Kauffman is a charming writer whose brand of small-town Burkean conservatism gives him an unusual perspective on current politics. I enjoyed his book With Good Intentions? Reflections on the Myth of Progress in American. However, the title of his new book is a bit off-putting. I just don’t like the phrase “anti-war,” for the simple reason that I don’t think any sane person can be “pro-war,” at least not in a general sense.
War is a dreadful thing to be avoided if possible, but it is not always possible to avoid it. The history of the 20th century teaches that outright pacifism — such as flourished in England and France after World War I — can be an incitement to aggression. If France had been willing to fight a small war when Hitler re-militarized the Rhineland, they could have avoided the big war they eventually got.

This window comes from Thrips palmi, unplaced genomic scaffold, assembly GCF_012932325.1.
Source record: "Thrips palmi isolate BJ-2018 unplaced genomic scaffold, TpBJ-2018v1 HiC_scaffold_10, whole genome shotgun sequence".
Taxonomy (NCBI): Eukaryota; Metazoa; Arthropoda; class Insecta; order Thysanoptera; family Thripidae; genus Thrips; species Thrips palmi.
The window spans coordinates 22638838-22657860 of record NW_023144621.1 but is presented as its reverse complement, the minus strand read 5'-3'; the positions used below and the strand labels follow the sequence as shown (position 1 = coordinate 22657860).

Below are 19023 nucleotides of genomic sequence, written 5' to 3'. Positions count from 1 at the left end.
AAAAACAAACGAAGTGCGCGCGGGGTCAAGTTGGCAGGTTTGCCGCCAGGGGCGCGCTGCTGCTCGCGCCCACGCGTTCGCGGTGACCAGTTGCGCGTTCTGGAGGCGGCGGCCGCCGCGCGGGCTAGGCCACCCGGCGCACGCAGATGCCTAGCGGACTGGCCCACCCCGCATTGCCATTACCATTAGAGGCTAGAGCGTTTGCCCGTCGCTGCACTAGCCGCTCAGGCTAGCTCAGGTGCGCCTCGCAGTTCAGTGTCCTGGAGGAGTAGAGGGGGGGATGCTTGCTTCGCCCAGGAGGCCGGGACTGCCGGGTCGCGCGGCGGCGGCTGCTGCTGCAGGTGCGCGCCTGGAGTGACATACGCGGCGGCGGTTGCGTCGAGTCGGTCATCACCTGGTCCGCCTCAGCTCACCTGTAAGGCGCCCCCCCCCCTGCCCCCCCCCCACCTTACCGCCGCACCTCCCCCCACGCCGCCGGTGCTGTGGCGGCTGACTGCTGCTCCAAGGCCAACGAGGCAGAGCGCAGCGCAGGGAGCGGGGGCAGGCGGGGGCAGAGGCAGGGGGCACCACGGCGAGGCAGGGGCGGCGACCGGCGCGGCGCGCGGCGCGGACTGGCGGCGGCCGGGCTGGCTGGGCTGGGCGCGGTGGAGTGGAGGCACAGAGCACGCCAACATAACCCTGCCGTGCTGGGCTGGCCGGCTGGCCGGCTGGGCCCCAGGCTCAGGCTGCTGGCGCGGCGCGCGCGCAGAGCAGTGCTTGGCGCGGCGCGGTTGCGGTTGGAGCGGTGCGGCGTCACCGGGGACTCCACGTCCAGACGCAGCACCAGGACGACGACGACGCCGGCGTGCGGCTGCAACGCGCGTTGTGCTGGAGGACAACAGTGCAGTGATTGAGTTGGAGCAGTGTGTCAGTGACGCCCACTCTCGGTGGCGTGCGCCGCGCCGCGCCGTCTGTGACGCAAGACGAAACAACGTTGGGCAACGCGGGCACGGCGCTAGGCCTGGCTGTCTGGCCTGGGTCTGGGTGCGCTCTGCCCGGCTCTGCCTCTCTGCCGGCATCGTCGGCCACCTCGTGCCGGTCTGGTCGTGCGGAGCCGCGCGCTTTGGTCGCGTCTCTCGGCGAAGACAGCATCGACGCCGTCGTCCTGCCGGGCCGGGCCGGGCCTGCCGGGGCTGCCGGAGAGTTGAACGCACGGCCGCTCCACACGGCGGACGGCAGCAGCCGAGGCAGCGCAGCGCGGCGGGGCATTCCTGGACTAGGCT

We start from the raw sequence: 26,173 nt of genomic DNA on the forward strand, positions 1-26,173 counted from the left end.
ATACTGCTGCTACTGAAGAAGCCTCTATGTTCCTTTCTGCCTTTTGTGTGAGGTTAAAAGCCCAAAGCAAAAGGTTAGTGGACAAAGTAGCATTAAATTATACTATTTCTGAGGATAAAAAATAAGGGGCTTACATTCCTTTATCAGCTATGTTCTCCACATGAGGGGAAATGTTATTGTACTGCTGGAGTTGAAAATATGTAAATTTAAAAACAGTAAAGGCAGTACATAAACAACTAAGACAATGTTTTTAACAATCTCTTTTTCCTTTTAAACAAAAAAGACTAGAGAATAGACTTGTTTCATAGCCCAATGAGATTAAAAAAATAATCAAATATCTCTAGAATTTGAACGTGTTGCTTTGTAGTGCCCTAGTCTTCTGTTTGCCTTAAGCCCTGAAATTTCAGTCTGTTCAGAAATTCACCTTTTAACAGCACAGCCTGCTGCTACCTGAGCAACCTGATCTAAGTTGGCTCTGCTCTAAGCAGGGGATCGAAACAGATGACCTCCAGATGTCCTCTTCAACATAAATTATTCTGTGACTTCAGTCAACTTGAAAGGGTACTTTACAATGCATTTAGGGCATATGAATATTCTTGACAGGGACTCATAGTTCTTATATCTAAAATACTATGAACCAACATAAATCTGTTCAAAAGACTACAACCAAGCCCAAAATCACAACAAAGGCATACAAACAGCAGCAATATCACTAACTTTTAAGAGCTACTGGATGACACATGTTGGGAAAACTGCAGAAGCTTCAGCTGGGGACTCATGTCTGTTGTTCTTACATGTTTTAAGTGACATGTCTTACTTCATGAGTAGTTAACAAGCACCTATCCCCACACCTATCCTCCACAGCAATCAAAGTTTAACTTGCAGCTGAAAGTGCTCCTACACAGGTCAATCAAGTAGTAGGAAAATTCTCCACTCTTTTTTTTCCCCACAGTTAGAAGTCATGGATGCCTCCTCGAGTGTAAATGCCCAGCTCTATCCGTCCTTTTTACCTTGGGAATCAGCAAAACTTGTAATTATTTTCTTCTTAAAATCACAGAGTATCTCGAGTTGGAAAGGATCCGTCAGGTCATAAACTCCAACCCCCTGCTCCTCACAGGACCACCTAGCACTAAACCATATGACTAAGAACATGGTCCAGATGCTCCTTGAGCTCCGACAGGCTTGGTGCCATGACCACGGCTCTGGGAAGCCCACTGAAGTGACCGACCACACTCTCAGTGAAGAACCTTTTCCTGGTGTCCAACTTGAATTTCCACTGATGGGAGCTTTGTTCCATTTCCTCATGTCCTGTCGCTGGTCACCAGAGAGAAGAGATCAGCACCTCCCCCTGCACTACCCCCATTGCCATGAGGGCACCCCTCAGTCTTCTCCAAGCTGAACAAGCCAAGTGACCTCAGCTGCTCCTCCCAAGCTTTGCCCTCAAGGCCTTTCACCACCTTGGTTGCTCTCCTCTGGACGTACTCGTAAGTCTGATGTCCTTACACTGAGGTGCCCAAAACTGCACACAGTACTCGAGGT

Of course, most of Kauffman’s readers are likely to see his new book through the prism of Iraq, an issue where I think the schism among conservatives is much deeper than has been generally recognized.
A man of faith in a godless age is hitting Americans where it hurts.
Mr. and Mrs. American Spectator Reader, let P.J. O’Rourke talk sense to your kids.
In Britain, defending your property can get you life.
The debacle of this president’s administration is both a cause and a symptom of the decline of American values. Unless Congress impeaches him, that decline will go on unchecked. An eminent jurist surveys the damage and assesses the chances for the recovery of our culture.
It won’t take long for conservatives to scratch this presidential wannabe off their 2008 scorecard.
The American Christmas, like the songs that celebrate it, makes room for everybody under the rainbow. Is that why so many people seem to be hostile to it?
Was the President done in by the economy, or by the politics of the economy?
H/T to National Review Online